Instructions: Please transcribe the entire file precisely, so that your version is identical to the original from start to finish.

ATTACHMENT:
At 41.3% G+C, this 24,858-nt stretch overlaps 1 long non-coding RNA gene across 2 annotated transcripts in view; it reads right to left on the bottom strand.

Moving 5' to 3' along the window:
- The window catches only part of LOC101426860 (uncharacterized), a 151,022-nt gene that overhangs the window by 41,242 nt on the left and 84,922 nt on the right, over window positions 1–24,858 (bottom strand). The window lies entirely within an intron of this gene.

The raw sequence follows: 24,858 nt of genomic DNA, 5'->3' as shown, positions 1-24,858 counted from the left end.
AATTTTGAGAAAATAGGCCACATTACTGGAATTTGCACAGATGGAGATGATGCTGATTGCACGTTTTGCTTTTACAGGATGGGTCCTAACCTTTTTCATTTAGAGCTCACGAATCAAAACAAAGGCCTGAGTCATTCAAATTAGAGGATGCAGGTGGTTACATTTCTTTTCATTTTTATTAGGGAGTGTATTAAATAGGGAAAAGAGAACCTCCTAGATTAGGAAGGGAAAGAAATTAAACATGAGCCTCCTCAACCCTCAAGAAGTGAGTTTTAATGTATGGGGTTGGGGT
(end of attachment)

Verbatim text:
At 41.3% G+C, this 24,858-nt stretch overlaps 1 long non-coding RNA gene across 2 annotated transcripts in view; it reads right to left on the bottom strand.

Moving 5' to 3' along the window:
- The window catches only part of LOC101426860 (uncharacterized), a 151,022-nt gene that overhangs the window by 41,242 nt on the left and 84,922 nt on the right, over window positions 1–24,858 (bottom strand). The window lies entirely within an intron of this gene.

The raw sequence follows: 24,858 nt of genomic DNA, 5'->3' as shown, positions 1-24,858 counted from the left end.
AATTTTGAGAAAATAGGCCACATTACTGGAATTTGCACAGATGGAGATGATGCTGATTGCACGTTTTGCTTTTACAGGATGGGTCCTAACCTTTTTCATTTAGAGCTCACGAATCAAAACAAAGGCCTGAGTCATTCAAATTAGAGGATGCAGGTGGTTACATTTCTTTTCATTTTTATTAGGGAGTGTATTAAATAGGGAAAAGAGAACCTCCTAGATTAGGAAGGGAAAGAAATTAAACATGAGCCTCCTCAACCCTCAAGAAGTGAGTTTTAATGTATGGGGTTGGGGT